Return to Snake River: A new generation prepares to complete Evel Knievel's greatest feat
Madman daredevil Evel Knievel never managed to complete his most famous stunt: the rocket bike jump across Snake River canyon in 1974. But 42 years after millions watched Knievel's Skycycle X-2 fall a mile into the canyon after a parachute failure, somebody crazy enough to try to finish what Evel started has finally stepped forward. Stuntman Eddie Braun is going to attempt the jump in September, in a replica rocket bike called the Evel Spirit, which has been lovingly built by Scott Truax, the son of famed rocket engineer Bob Truax who built the original Skycycle X-2.
It's funny who we choose as childhood heroes. By most accounts, Evel Knievel was a violent, alcoholic, womanizing egomaniac driven to crazed paranoia by pain meds, booze and massive stardom. A con man and a thief.
But when I was learning to ride a bicycle as a young kid in the early 80s, he was everything. What kid of that era never put three bricks and a plank down and jumped a pushbike over their infant brother in his bassinet? Who didn't have an Evel Knievel action figure, the one that did wheelies and backflips?
Knievel is regarded by many as the father of extreme sports, the original motorcycle-jumping daredevil, the inspiration for a tidal wave of freestyle motocross jumpers that followed in the 1990s.
But the guys in the business today are landing double front flips and jumping nearly 350 feet in the air, and they're doing it in relative safety, using tailor-made motocross bikes, foam pits, inflatable crash barriers and meticulous preparation.
Knievel's situation couldn't have been more different. He was jumping streetbikes for starters, 500-pound mile-munching Harleys and Triumphs that could hurtle through the air just fine, but weren't fond of landing. His preparations were laughable, too; a friend would stand by the jump and eyeball it as he approached on a practice run, telling him if he looked like he was going quick enough to make it.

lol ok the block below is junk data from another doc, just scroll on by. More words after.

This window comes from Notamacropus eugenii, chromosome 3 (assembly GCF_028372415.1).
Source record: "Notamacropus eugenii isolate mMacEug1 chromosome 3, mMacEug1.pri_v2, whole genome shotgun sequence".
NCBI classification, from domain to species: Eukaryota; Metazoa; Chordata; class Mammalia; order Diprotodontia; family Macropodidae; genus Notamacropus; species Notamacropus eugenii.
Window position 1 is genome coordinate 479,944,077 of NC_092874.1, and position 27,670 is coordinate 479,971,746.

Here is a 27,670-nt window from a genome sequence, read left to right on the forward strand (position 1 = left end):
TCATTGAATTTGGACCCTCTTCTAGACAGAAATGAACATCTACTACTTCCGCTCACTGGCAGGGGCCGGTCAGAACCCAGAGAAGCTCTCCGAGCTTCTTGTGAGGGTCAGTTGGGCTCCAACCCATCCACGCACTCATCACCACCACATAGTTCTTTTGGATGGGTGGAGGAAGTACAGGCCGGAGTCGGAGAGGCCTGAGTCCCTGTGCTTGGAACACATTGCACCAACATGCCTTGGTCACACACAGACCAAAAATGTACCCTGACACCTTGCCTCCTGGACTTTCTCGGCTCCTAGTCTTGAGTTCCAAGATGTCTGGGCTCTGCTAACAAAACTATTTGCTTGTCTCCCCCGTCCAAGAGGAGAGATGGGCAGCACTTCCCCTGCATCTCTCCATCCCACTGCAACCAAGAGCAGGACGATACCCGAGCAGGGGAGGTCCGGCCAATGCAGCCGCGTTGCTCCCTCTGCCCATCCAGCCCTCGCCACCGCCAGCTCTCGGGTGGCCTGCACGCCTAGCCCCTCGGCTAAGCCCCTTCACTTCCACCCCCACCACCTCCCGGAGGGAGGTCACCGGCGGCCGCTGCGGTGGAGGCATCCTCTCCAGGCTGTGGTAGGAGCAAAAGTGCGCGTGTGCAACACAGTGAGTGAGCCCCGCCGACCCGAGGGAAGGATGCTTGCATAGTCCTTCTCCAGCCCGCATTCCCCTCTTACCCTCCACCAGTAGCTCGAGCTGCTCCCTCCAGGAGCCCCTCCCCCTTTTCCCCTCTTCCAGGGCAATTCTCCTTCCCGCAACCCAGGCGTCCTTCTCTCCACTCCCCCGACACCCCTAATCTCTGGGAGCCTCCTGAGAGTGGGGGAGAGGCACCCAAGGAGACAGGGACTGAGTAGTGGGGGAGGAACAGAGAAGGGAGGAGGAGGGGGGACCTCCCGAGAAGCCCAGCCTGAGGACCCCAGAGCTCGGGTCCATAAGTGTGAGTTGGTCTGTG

The very fact that he crashed and hurt himself almost as often as he landed a jump was a big part of what made Evel Knievel the unmissable spectacle he was. People tuned in to Wide World of Sports in their millions to see a man either defy gravity or succumb to it in a very visceral way. Knievel knew it; he used to say "nobody wants to see me die, but they don't wanna miss it if I do."
He wasn't afraid of pain or failure, learning early in his career that a bad crash tended to be better for business than a successful landing. And his failures were majestic – people remember them above everything else.
The bone-crunching ragdoll landing at Caesar's Palace. The back-and-pelvis shattering crash at Wembley Stadium, where his friends lifted his smashed motorcycle off his broken body and hauled him to his feet so he could walk out the way he walked in. And of course, the Snake River canyon jump.
The Snake River Canyon Jump
This was lunacy from its very conception. Strapping a man onto a rocket-powered motorcycle and launching him over a 1600-foot-wide gap looked like a fine way to turn a perfectly good human being into bolognese sauce.
But Knievel did have the best in the business at his disposal. Bob Truax was the biggest name in private rocketry in the late 60s, and he was focused on sending men and cargo into space without the billowing expenses and red tape of government involvement. A puny canyon jump should be a walk in the park.
The first Skycycle design, the X-1, was designed in conjunction with Doug Malewicki, inventor of Robosaurus, the car eating dinosaur. The plan was for the X-1 to look as much like a motorcycle as possible, but with angled wings and a pair of rockets hanging off the side. As such, it performed horribly, and went straight in the drink in its first test.
Truax took over for the second design, the X-2, which was essentially a 13-foot rocket with an Evel-sized open-air cockpit, and three vestigial wheels installed basically just to get it up the ramp, which would be set at an extreme angle. All pretense that it was a motorcycle had gone out the window by this point.
Truax's rocket of choice was the steam rocket, a big, dumb, simple booster that offered adequate performance for the job while being extremely reliable. Essentially, it was a giant tank of water, heated to 468 degrees fahrenheit, and prevented from boiling off simply by keeping it pressurized at 500 psi.
All it had to hold that pressure in was a dog food can lid at the bottom – yes, an actual dog food can lid – and when that was removed, the water within would rush out through a booster nozzle, flash-evaporating into steam and providing some 6,000 pounds of thrust in the opposite direction - enough to boost the rider to 400 miles per hour from a dead stop in less than 5 seconds, and theoretically enough to fling it three quarters of a mile downrange, or about three times as far as the canyon gap, with a maximum arc height of 2,000 feet.
Truax built three X-2 Skycycles. The first was designed to fail as theatrically as possible, so footage could be leaked to the media that would make the whole thing look like even more of a death trap than it was. It succeeded admirably, both at failing, and at drumming up a crazy level of attention.